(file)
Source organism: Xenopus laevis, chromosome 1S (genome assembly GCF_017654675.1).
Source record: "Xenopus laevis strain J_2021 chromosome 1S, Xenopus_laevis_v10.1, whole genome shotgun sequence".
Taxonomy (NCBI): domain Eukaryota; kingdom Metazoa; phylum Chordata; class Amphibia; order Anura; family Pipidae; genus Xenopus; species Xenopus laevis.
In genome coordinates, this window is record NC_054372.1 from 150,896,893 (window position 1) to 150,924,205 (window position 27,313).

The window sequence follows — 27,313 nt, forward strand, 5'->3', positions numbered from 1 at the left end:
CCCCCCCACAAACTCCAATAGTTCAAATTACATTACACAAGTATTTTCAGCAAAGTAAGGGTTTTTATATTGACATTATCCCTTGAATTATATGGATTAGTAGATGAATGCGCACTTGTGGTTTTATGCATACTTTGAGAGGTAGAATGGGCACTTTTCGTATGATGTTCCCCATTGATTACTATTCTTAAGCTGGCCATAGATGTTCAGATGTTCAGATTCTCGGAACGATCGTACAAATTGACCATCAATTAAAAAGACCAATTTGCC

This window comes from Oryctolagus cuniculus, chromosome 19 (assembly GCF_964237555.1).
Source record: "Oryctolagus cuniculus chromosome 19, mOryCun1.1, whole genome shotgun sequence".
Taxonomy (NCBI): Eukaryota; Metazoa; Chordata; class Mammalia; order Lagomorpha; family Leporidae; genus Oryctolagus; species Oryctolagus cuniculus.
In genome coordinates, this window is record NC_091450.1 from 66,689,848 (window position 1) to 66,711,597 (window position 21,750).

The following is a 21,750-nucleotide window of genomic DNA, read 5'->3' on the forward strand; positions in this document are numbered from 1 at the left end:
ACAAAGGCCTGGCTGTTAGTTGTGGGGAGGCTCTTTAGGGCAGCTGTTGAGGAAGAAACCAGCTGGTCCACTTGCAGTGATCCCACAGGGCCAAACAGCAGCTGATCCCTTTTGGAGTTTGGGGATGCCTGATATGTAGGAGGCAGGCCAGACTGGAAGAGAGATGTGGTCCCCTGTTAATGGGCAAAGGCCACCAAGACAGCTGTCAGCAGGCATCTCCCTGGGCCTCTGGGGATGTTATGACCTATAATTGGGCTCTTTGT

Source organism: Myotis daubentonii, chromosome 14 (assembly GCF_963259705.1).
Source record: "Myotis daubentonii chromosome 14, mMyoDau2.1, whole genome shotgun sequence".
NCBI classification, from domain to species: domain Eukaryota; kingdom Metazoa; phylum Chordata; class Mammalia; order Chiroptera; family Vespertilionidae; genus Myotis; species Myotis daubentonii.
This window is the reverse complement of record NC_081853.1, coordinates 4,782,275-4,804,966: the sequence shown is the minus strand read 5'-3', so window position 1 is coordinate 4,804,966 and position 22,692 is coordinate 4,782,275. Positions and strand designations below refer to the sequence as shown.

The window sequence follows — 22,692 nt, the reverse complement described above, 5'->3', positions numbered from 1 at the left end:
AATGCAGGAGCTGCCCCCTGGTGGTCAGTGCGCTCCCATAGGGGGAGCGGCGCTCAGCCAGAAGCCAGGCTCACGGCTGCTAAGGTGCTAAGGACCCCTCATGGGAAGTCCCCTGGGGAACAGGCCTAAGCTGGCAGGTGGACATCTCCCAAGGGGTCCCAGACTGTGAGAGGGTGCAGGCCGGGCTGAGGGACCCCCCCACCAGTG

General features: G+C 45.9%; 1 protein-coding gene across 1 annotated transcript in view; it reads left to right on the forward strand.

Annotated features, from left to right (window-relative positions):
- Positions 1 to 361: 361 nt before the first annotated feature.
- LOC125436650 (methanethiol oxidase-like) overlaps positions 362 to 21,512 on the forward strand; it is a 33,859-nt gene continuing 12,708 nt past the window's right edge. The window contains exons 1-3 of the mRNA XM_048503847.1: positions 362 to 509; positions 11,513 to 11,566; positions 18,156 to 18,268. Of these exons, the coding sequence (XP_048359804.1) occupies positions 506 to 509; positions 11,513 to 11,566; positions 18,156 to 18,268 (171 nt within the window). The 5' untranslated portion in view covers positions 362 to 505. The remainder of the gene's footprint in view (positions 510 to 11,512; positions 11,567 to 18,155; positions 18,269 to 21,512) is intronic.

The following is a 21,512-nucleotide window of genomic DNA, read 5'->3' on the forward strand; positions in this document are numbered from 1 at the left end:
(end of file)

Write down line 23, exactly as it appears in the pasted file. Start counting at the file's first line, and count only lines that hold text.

The following is a 21,512-nucleotide window of genomic DNA, read 5'->3' on the forward strand; positions in this document are numbered from 1 at the left end: